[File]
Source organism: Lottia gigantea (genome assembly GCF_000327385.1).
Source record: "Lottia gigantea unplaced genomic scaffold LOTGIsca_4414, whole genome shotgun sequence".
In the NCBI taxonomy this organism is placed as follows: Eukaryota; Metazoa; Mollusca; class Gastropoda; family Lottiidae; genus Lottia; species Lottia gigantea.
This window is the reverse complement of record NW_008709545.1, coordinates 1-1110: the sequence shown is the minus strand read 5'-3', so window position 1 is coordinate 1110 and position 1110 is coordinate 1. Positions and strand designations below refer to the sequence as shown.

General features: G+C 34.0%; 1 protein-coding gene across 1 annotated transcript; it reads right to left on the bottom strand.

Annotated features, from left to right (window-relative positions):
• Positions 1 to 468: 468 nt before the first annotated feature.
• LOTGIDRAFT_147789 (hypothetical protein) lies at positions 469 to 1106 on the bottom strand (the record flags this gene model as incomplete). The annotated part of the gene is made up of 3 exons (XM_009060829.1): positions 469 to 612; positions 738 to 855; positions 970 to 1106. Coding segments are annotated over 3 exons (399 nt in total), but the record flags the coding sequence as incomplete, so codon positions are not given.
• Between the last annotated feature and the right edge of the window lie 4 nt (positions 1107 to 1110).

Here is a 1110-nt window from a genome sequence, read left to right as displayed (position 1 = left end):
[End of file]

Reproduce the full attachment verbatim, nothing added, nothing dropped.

Source organism: Lottia gigantea (genome assembly GCF_000327385.1).
Source record: "Lottia gigantea unplaced genomic scaffold LOTGIsca_4414, whole genome shotgun sequence".
In the NCBI taxonomy this organism is placed as follows: Eukaryota; Metazoa; Mollusca; class Gastropoda; family Lottiidae; genus Lottia; species Lottia gigantea.
This window is the reverse complement of record NW_008709545.1, coordinates 1-1110: the sequence shown is the minus strand read 5'-3', so window position 1 is coordinate 1110 and position 1110 is coordinate 1. Positions and strand designations below refer to the sequence as shown.

General features: G+C 34.0%; 1 protein-coding gene across 1 annotated transcript; it reads right to left on the bottom strand.

Annotated features, from left to right (window-relative positions):
• Positions 1 to 468: 468 nt before the first annotated feature.
• LOTGIDRAFT_147789 (hypothetical protein) lies at positions 469 to 1106 on the bottom strand (the record flags this gene model as incomplete). The annotated part of the gene is made up of 3 exons (XM_009060829.1): positions 469 to 612; positions 738 to 855; positions 970 to 1106. Coding segments are annotated over 3 exons (399 nt in total), but the record flags the coding sequence as incomplete, so codon positions are not given.
• Between the last annotated feature and the right edge of the window lie 4 nt (positions 1107 to 1110).

Here is a 1110-nt window from a genome sequence, read left to right as displayed (position 1 = left end):